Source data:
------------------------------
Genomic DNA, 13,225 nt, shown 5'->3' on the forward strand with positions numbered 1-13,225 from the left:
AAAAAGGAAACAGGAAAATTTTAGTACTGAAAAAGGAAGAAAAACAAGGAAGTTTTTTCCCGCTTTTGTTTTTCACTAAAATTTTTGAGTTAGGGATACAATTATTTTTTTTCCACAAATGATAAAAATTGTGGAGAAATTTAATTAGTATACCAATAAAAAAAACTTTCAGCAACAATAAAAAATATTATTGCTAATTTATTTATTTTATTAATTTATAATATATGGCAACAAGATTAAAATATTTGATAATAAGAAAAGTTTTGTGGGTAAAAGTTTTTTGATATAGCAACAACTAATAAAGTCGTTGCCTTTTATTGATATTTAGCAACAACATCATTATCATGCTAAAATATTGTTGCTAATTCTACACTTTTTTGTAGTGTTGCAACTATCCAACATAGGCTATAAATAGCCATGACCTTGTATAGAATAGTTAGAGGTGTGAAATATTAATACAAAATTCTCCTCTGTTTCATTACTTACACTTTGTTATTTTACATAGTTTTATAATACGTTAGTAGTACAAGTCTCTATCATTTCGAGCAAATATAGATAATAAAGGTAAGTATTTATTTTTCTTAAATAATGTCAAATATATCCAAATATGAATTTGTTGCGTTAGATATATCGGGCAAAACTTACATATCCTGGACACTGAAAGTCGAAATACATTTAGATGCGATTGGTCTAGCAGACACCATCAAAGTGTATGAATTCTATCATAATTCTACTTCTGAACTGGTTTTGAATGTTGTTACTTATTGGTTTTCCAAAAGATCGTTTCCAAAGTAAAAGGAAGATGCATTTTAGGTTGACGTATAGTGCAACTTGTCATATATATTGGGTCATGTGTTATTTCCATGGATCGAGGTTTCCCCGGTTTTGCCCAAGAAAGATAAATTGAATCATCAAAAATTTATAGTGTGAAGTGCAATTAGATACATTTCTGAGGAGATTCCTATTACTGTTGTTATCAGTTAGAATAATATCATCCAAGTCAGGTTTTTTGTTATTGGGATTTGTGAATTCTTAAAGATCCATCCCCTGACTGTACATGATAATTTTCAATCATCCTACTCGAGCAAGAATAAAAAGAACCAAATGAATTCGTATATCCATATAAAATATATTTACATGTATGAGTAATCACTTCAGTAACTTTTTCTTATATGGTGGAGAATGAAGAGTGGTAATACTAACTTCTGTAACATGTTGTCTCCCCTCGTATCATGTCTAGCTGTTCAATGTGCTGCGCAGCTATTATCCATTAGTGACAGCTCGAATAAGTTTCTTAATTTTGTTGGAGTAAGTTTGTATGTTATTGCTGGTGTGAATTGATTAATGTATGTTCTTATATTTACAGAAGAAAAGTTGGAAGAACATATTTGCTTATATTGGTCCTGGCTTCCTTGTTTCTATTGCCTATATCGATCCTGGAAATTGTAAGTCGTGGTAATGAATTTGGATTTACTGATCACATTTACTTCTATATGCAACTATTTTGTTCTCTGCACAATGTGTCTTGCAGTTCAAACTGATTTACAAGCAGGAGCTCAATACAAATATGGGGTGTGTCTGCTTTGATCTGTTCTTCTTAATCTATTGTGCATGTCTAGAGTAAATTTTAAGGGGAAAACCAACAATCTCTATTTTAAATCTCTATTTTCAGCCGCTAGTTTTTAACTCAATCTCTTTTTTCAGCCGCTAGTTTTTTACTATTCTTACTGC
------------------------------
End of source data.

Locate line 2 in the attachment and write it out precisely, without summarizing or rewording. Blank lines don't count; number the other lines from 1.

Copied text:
AAAAAGGAAACAGGAAAATTTTAGTACTGAAAAAGGAAGAAAAACAAGGAAGTTTTTTCCCGCTTTTGTTTTTCACTAAAATTTTTGAGTTAGGGATACAATTATTTTTTTTCCACAAATGATAAAAATTGTGGAGAAATTTAATTAGTATACCAATAAAAAAAACTTTCAGCAACAATAAAAAATATTATTGCTAATTTATTTATTTTATTAATTTATAATATATGGCAACAAGATTAAAATATTTGATAATAAGAAAAGTTTTGTGGGTAAAAGTTTTTTGATATAGCAACAACTAATAAAGTCGTTGCCTTTTATTGATATTTAGCAACAACATCATTATCATGCTAAAATATTGTTGCTAATTCTACACTTTTTTGTAGTGTTGCAACTATCCAACATAGGCTATAAATAGCCATGACCTTGTATAGAATAGTTAGAGGTGTGAAATATTAATACAAAATTCTCCTCTGTTTCATTACTTACACTTTGTTATTTTACATAGTTTTATAATACGTTAGTAGTACAAGTCTCTATCATTTCGAGCAAATATAGATAATAAAGGTAAGTATTTATTTTTCTTAAATAATGTCAAATATATCCAAATATGAATTTGTTGCGTTAGATATATCGGGCAAAACTTACATATCCTGGACACTGAAAGTCGAAATACATTTAGATGCGATTGGTCTAGCAGACACCATCAAAGTGTATGAATTCTATCATAATTCTACTTCTGAACTGGTTTTGAATGTTGTTACTTATTGGTTTTCCAAAAGATCGTTTCCAAAGTAAAAGGAAGATGCATTTTAGGTTGACGTATAGTGCAACTTGTCATATATATTGGGTCATGTGTTATTTCCATGGATCGAGGTTTCCCCGGTTTTGCCCAAGAAAGATAAATTGAATCATCAAAAATTTATAGTGTGAAGTGCAATTAGATACATTTCTGAGGAGATTCCTATTACTGTTGTTATCAGTTAGAATAATATCATCCAAGTCAGGTTTTTTGTTATTGGGATTTGTGAATTCTTAAAGATCCATCCCCTGACTGTACATGATAATTTTCAATCATCCTACTCGAGCAAGAATAAAAAGAACCAAATGAATTCGTATATCCATATAAAATATATTTACATGTATGAGTAATCACTTCAGTAACTTTTTCTTATATGGTGGAGAATGAAGAGTGGTAATACTAACTTCTGTAACATGTTGTCTCCCCTCGTATCATGTCTAGCTGTTCAATGTGCTGCGCAGCTATTATCCATTAGTGACAGCTCGAATAAGTTTCTTAATTTTGTTGGAGTAAGTTTGTATGTTATTGCTGGTGTGAATTGATTAATGTATGTTCTTATATTTACAGAAGAAAAGTTGGAAGAACATATTTGCTTATATTGGTCCTGGCTTCCTTGTTTCTATTGCCTATATCGATCCTGGAAATTGTAAGTCGTGGTAATGAATTTGGATTTACTGATCACATTTACTTCTATATGCAACTATTTTGTTCTCTGCACAATGTGTCTTGCAGTTCAAACTGATTTACAAGCAGGAGCTCAATACAAATATGGGGTGTGTCTGCTTTGATCTGTTCTTCTTAATCTATTGTGCATGTCTAGAGTAAATTTTAAGGGGAAAACCAACAATCTCTATTTTAAATCTCTATTTTCAGCCGCTAGTTTTTAACTCAATCTCTTTTTTCAGCCGCTAGTTTTTTACTATTCTTACTGC